< 10 Hints 1
Creating an Innovative Organization:
Hints for Involving Frontline Workers
By Robert D. Behn
The following article was
originally published in the Fall 1995 issue of State and Local Government
Review (Vol. 27, No. 3). Reprinted here with the kind permission of
State and Local
Part 1 of 4
An innovative organization engages everyone
organization in the task of developing and implementing new ways to
reach the organization's goals. And everyone indeed includes everyone
from the chief executive to frontline workers.l
Getting the chief executive to be innovative ought not to be too
difficult. After all, the chief executive was not repeatedly promoted to
more and more sophisticated responsibilities without a few creative
ideas along the way. We expect that the chief executive of a business
division or a government agency will be innovative (though, all too
often, we are disappointed).2
Regardless of how difficult it is to get the chief executive to be
innovative it will certainly be more difficult to get middle managers to
be innovative, still more difficult to get frontline supervisors to be
innovative, and perhaps even more difficult to convince frontline
workers that part of their job includes being innovative. This raises
important questions: Is it possible to create an innovative
organization? Is it possible to persuade every individual in the
organization that an important part of his or her responsibility is to
develop and implement new ways of achieving the organization's purposes?
For most people, I suspect, the answer to these questions is yes. Most
of us have observed one or more innovative organizations.
Often these innovative organizations are found in small, suburban
communities with homogeneous populations such as Visalia, California
(Osborne and Gaebler 1992), or Dakota County, Minnesota (Light 1994).
The basic characteristics of these communities seem to foster the trust
that appears necessary for innovation to flourish (Behn 1991a). But
innovative organizations have also been created in more demanding
- at Homestead Air Force Base, Florida, where a diversity of people
are frequently rotated in and out of intense encounters (Behn 1992);
- at the Massachusetts Department of Public Welfare, where more than
50 field offices with histories of independence are dispersed around
the state (Behn 1991b); and
- at the Department of Sanitation in New York City, where labor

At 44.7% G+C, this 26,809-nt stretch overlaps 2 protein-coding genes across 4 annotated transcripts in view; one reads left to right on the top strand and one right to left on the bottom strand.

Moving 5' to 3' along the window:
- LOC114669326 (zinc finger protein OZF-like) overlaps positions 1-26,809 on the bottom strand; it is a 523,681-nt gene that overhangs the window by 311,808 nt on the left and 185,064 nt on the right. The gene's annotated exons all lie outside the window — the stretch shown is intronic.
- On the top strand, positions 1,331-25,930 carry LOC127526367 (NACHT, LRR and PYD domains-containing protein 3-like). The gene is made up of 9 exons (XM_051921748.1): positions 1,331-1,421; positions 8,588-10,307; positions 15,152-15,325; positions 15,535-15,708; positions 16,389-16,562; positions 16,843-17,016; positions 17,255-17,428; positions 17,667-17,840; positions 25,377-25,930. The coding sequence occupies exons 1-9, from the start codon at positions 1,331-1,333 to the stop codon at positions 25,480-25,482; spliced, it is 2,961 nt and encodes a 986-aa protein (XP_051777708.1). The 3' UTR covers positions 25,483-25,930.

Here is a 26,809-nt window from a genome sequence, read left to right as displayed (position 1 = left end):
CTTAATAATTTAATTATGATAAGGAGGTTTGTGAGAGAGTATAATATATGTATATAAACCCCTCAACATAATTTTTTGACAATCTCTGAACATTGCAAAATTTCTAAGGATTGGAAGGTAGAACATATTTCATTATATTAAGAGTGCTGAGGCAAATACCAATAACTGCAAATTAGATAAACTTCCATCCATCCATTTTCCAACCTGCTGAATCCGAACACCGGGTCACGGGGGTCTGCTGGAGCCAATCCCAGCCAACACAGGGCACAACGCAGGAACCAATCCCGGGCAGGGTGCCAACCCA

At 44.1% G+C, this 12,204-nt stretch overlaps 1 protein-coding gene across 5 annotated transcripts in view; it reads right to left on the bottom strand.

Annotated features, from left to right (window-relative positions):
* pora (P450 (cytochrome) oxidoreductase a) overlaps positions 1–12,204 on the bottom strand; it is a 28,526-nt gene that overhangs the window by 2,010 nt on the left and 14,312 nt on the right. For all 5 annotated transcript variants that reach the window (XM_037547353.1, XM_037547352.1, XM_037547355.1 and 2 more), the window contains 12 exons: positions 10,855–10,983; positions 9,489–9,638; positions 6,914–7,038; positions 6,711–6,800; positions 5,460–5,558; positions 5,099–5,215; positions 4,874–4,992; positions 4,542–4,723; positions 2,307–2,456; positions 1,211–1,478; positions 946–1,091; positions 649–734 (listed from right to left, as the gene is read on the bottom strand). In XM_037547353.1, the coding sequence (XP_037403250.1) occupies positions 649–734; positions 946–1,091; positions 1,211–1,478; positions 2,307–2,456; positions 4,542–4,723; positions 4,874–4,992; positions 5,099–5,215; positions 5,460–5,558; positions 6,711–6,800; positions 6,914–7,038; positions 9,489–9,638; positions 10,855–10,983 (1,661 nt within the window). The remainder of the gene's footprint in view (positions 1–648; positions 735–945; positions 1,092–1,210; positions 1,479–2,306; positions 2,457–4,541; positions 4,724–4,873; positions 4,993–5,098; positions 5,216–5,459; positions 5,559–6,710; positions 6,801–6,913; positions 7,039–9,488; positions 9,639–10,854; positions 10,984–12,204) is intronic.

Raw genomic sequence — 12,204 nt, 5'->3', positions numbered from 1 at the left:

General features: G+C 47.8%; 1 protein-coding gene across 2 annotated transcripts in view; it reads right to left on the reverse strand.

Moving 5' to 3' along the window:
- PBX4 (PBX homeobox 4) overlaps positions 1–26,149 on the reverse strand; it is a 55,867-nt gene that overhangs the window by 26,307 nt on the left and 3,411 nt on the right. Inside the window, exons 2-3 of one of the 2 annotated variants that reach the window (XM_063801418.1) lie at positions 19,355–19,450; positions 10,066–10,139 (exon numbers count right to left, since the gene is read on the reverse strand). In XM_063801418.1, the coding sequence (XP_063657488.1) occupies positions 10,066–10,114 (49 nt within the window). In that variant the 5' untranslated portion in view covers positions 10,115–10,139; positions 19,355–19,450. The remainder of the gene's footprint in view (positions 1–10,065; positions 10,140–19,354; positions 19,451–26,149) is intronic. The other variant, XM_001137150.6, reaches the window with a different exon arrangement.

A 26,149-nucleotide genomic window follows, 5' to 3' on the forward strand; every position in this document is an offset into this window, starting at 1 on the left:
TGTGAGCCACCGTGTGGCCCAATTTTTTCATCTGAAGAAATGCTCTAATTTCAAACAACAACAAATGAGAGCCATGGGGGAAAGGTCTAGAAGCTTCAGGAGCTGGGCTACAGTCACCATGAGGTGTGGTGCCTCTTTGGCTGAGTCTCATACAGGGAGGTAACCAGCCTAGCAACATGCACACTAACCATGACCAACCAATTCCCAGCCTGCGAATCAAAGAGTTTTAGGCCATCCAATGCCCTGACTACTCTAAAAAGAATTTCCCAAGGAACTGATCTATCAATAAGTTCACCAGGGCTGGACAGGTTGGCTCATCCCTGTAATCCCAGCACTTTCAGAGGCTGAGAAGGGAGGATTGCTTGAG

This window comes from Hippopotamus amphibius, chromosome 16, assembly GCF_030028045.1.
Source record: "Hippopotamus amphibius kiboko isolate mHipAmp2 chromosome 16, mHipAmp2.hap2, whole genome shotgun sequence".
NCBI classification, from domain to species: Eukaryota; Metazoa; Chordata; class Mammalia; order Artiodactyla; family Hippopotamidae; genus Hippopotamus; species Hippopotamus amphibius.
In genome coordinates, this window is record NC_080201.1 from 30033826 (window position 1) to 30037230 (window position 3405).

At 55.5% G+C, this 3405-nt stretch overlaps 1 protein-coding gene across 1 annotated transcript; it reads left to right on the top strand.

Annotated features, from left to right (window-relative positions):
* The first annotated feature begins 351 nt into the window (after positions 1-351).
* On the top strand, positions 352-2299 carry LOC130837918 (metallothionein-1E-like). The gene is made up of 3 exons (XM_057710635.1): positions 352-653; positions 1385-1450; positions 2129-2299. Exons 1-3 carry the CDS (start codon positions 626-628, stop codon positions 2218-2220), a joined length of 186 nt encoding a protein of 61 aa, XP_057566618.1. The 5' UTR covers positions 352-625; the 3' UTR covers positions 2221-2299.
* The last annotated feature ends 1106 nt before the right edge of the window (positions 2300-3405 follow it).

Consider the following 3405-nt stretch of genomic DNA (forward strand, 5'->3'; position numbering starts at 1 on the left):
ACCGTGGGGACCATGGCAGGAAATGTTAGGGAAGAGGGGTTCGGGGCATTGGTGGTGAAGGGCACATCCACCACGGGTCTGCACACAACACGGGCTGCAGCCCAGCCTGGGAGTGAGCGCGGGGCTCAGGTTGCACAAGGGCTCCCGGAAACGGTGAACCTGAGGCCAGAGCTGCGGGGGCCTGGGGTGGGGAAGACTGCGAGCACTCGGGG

disputes and contentious politics are the norm (Behn 1993, 1996).
If innovative organizations can be found in such non-nurturing
environments, they can, perhaps, be created in a wide variety of
If innovative organizations exist, and if we assume that there is some
benefit to such organizations, other important questions are raised. How
can the leaders of a public agency somehow make it innovative?3
How can these leaders get everyone in the agency to pursue innovative
ways of achieving the organization's mission?4 How can they
get middle managers, frontline supervisors, and frontline workers all to
The last question may be the most important for four reasons. In the
first place, most organizations have more frontline workers than they
have middle managers or frontline supervisors. Also, frontline workers
know the most about the actual production of the organization's
services. In addition, frontline workers have daily contact with many of
the agency's clients and stakeholders, so they are well positioned to
figure out how the agency should respond to this key part of its
environment. Finally, if a leadership team has some ideas that do
inspire frontline workers to be innovative, they may be able to figure
out how to get everybody else in the organization to be innovative as
well.5 Indeed, the 10 hints for getting frontline workers to
be innovative can be applied (with a little adaptation) throughout the
rest of the organization.
Helping Frontline Workers Become Innovative
Innovative organizations do not miraculously come into existence.
Rather, they are created by leaders who establish the conditions
necessary to bring out the innovative ideas within everyone.
How can organizational leaders create these conditions? In particular,
how can they create conditions that will encourage frontline workers to
be innovative? This requires, I believe, that leaders fulfill two major
conditions. They must convince frontline workers that the leadership
supports the line; and, they must ensure that frontline workers
understand the big picture.